The Department of Health and Human Services defines abuse as “[t]he willful infliction of injury, unreasonable confinement, intimidation, or punishment with resulting physical harm, pain or mental anguish.”
About 5 million seniors a year suffer some kind of mistreatment or neglect. In nursing homes and long-term care facilities, abuse typically occurs when nurses, certified nursing assistants, staffers, managers and administrators leave residents unsupervised and without adequate physical, mental or medical attention. Sometimes, staffers, fellow residents or strangers harm residents intentionally.
Abuse falls into several categories:
- Psychological or emotional
- Gross neglect
Nearly half of the reported incidents involve the neglect and abuse of residents by facility employees, while about 25 percent are resident-to-resident harm. Another 26 percent comes from unknown assailants.
When people think of nursing home abuse, they might think of bed sores from neglect, but there are many different kinds of abuse. Typically, it falls into six categories defined by the National Outbreak Reporting System (NORS): physical, sexual, emotional or psychological, gross neglect, financial and resident to resident abuse. There are also additional types detailed by the National Center on Elder Abuse (NCEA).
- Psychological or Emotional Abuse
- Physical Abuse
- Sexual Abuse
- Gross Neglect
Psychological or Emotional Abuse
The third-most prevalent type of abuse is psychological or emotional, and it accounts for 21 percent of all reports tracked by NORS. This occurs when verbal or nonverbal acts cause anguish, pain or distress through intimidation, humiliation or harassment. Separating elders from family and friends or forcing them into social isolation are also examples of this type of abuse.
Signs of psychological abuse include:
- Strange behaviors of rocking, biting, sucking
- Lack of communication and being withdrawn
- Reports of mistreatment
Like sexual abuse, financial exploitation is one of the more rare forms of abuse. This typically happens when a nursing home employee or another facility resident illegally uses a resident’s funds, property or assets. Examples include: cashing checks without permission, forging signatures, stealing belongings or money, bullying or deceiving a senior into signing financial documents.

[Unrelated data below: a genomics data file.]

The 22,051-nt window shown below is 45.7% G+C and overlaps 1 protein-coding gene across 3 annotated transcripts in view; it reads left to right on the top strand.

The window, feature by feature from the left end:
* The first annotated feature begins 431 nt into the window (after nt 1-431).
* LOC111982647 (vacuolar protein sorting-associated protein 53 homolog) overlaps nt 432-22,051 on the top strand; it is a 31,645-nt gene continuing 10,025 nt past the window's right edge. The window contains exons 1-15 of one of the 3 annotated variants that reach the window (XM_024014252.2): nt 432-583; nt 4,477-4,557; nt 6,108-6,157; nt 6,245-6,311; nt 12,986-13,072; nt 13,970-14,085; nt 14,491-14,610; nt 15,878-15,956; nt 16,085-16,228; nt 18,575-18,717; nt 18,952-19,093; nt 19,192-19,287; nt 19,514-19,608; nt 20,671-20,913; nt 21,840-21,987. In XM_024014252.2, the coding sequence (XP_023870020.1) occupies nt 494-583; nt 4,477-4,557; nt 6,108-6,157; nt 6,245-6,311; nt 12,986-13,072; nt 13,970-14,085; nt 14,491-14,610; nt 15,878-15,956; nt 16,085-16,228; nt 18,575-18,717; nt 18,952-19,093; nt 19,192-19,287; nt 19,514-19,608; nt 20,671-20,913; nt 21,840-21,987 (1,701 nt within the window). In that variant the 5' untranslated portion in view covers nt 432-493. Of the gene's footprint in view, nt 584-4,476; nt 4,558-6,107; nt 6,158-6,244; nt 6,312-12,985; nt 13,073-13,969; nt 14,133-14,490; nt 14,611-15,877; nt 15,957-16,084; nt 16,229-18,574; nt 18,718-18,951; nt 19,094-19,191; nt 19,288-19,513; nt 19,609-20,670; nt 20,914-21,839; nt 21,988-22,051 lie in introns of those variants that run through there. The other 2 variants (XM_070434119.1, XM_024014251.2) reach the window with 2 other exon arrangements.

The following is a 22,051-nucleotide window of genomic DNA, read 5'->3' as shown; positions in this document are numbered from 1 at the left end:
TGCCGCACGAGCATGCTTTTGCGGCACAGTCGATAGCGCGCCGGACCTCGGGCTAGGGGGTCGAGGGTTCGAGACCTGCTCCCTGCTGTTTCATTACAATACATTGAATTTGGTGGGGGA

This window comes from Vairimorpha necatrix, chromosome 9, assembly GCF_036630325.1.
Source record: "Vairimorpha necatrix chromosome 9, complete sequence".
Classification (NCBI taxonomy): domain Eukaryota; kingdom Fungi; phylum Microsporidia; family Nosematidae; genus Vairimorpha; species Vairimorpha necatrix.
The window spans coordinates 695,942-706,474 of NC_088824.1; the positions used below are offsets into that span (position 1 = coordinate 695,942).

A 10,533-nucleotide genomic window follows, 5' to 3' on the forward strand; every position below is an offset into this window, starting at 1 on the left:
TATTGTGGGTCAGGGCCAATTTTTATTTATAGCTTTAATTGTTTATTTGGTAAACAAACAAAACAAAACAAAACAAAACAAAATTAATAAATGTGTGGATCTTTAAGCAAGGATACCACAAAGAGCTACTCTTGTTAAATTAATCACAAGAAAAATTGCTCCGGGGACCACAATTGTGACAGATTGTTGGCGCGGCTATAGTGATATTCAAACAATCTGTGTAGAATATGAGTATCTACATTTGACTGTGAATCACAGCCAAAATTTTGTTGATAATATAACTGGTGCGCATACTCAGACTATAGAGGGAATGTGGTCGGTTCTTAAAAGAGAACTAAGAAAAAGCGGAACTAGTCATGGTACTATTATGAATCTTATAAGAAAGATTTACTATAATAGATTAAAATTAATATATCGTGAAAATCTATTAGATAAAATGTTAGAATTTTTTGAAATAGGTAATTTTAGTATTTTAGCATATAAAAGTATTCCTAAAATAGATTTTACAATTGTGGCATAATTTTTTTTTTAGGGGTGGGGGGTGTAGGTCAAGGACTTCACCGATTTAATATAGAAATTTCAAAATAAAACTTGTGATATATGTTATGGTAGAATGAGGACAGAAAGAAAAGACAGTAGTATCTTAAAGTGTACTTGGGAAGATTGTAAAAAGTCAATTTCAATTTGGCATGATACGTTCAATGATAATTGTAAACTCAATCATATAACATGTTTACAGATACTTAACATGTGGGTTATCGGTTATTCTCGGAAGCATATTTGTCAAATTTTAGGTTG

Even rarer is when a professional outside the elder care facility takes advantage of a resident. This can involve improper or illegal use of a power-of-attorney privilege or of a guardianship.
Resident to Resident
This type of abuse makes up 22 percent of all abuse. It encompasses all types of abuse just mention, but occurs when other residents prey on weaker residents because of lack of supervision by staff.
|Signs of financial abuse include:|
|Unauthorized charges on an elder’s ATM or credit card.|
|Discovery of forged signatures|
|Sudden changes in legal documents such as a will|
|Additional names on an elder’s bank card|
|Unpaid bills despite adequate funds being available|
|Withdrawal of large sums of money|
According to the National Center on Elder Abuse (NCEA), recognizing and halting neglect is the first step to preventing abuse. In addition to looking for the signs listed above, several risk factors make a senior vulnerable. These risks are put into three big categories: facility, resident and relationship.
- Five Signs of a Problem Facility
- Reporting Abuse
The No. 1 cause of abuse in nursing homes is poor staffing. High turnover, poor training and an overworked staff leads to greater risks for residents. When picking a nursing home, talk to the staff and look into a facility’s credentials to help determine whether a facility is adequately staffed.
Examples of poor staffing include:
- A facility with a high number of residents with dementia and mental impairment with not enough staff
- Poorly trained staff that cannot provide quality care to dementia patients who may be prone to hitting and kicking
- Short staffing leads to overworking current staff who will be tired and less likely to provide good care
|Largest U.S. Nursing Home Chains|
|HCR Manor Care||38,412||279|
|Life Care Centers of America||30,983||231|
|Genesis HealthCare Corp||25,409||206|
|Sun Healthcare Group||20,736||200|
|Extendicare Health Services||16,849||168|
|Evangelical Lutheran Good Samaritan Society||12,067||175|
|The Ensign Group||10,065||94|
Bonnie Nidiver and her son, Scott, filed a lawsuit against Cypress Healthcare Center in Butte County Superior Court after Bonnie’s husband, Eugene, died from poor care in the home. Eugene went into the facility for help healing from a broken pelvis and wrist. Ten weeks later, he was dying in hospice. Before surgery, he was fit and active.
According to the Nidivers’s complaint, Cypress staff kept Eugene drugged on antidepressants, sedatives and narcotics. With no one to supervise him, he fell from his wheel chair twice – and the second fall broke his hip. Bonnie visited the nursing home daily and alerted the staff, but no one seemed to pay attention to her.
The Nidivers’s story is not uncommon. Families across the country continue to file lawsuits against long-term care facilities that injured their loved ones.